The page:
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Christine Younan, Paul Mitchell, Robert G. Cumming, Elena Rochtchina, Jie Jin Wang; Myopia and Incident Cataract and Cataract Surgery: The Blue Mountains Eye Study. Invest. Ophthalmol. Vis. Sci. 2002;43(12):3625-3632.
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purpose. To assess whether an association exists between myopia and incident cataract and cataract surgery in an older population-based cohort study.
methods. The Blue Mountains Eye Study examined 3654 participants aged 49 years or more during 1992 to 1994 and then 2334 (75.1%) of the survivors after 5 years. A history of using eyeglasses for clear distance vision was obtained. Objective refraction was performed with an autorefractor, followed by subjective refraction with a logarithm of minimum angle of resolution (logMAR) chart. Emmetropia was defined as a spherical equivalent refraction between +1 D and −1 D, hyperopia as more than +1 D, and myopia as less than −1 D. Slit lamp and retroillumination lens photographs were graded for presence of cortical, nuclear, or posterior subcapsular cataract, according to the Wisconsin Cataract Grading System. Generalized estimating equation models analyzed data by eye.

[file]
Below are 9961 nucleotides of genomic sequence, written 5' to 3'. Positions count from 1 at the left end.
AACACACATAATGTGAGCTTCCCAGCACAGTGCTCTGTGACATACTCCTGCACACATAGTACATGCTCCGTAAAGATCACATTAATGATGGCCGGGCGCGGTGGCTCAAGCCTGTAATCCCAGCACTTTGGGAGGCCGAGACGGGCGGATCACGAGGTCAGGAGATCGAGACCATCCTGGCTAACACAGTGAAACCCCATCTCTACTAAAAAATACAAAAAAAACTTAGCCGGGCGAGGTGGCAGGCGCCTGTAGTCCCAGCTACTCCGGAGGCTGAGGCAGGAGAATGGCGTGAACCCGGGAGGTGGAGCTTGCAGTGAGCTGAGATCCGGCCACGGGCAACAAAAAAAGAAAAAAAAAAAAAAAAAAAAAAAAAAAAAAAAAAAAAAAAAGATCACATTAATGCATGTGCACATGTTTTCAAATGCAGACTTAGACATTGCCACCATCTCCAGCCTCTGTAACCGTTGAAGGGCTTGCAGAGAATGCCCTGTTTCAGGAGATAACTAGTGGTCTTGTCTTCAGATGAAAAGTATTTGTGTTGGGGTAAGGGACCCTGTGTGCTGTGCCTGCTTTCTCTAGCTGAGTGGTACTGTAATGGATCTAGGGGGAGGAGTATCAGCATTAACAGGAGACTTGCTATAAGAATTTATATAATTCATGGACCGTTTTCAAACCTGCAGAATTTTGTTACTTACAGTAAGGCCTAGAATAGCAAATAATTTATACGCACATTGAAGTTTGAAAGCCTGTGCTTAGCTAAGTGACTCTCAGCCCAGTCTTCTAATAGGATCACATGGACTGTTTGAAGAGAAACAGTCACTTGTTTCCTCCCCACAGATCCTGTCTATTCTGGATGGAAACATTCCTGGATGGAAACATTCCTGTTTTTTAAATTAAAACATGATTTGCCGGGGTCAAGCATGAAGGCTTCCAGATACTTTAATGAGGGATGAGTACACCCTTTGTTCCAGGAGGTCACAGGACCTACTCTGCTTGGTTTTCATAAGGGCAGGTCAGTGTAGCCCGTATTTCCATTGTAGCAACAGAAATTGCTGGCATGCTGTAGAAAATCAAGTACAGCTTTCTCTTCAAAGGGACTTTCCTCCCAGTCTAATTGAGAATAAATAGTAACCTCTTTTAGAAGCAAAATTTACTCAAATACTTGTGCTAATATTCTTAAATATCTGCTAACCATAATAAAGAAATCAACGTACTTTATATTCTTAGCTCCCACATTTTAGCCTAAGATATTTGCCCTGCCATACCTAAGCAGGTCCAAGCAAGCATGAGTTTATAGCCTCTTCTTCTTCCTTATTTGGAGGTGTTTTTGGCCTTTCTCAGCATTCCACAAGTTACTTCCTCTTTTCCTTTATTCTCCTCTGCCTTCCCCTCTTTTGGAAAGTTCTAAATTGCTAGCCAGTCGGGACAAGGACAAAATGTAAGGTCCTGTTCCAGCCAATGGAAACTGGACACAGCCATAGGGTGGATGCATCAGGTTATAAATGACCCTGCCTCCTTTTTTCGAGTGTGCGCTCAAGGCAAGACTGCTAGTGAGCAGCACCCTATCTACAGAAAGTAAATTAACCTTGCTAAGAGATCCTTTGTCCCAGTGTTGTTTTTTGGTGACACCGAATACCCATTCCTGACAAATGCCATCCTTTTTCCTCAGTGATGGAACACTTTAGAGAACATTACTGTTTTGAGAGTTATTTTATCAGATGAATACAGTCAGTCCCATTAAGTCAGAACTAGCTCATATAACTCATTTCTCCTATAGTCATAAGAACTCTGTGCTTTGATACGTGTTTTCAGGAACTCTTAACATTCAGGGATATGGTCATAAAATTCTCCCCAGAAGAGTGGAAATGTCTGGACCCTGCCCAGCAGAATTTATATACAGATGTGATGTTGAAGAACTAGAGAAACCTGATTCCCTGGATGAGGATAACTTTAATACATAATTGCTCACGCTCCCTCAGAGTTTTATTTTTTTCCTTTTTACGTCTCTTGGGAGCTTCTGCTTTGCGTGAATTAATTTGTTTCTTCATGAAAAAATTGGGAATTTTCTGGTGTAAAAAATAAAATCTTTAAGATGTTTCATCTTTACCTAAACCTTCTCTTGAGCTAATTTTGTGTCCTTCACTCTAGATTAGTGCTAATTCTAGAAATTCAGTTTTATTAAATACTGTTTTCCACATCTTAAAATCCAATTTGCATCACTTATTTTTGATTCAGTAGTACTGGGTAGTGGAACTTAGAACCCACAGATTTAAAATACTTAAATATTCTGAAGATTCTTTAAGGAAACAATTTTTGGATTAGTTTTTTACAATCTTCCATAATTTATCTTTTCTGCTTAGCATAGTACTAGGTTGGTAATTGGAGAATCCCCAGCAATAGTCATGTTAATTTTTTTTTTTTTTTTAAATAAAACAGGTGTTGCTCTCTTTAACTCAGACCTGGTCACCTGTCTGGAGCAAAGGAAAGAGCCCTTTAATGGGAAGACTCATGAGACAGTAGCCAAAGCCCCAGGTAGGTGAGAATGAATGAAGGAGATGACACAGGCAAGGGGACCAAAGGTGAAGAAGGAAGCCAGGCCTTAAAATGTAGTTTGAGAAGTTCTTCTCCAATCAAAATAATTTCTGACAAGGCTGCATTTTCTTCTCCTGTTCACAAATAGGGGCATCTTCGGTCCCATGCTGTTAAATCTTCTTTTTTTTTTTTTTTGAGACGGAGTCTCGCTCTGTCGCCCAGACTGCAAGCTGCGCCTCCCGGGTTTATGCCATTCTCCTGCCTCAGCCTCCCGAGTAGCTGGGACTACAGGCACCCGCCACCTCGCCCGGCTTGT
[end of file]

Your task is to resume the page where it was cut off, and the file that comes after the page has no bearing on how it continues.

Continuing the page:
results. There was a statistically significant association between high myopia (−6 D or less) and incident nuclear cataract (odds ratio [OR] 3.3, 95% confidence interval [CI] 1.5–7.4). Incident posterior subcapsular cataract was associated with any myopia (OR 2.1, 95% CI 1.0–4.8), moderate to high myopia (−3.5 D or less, OR 4.4, 95% CI 1.7–11.5), and use of distance glasses before age 20 (OR 3.0, 95% CI 1.0–9.3), after adjustment for multiple potential confounders, including severity of nuclear opacity. Incident cataract surgery was significantly associated with any myopia (OR 2.1, 95% CI 1.1–4.2) as well as moderate (−3.5 to more than −6D; OR 2.9, 1.2–7.3) and high myopia (OR 3.4, 95% CI 1.0–11.3).
conclusions. These epidemiologic data provide some evidence of an association between myopia and incident cataract and cataract surgery, after adjustment for multiple confounders and severity of nuclear opacity. These data support other cross-sectional and longitudinal population-based findings.
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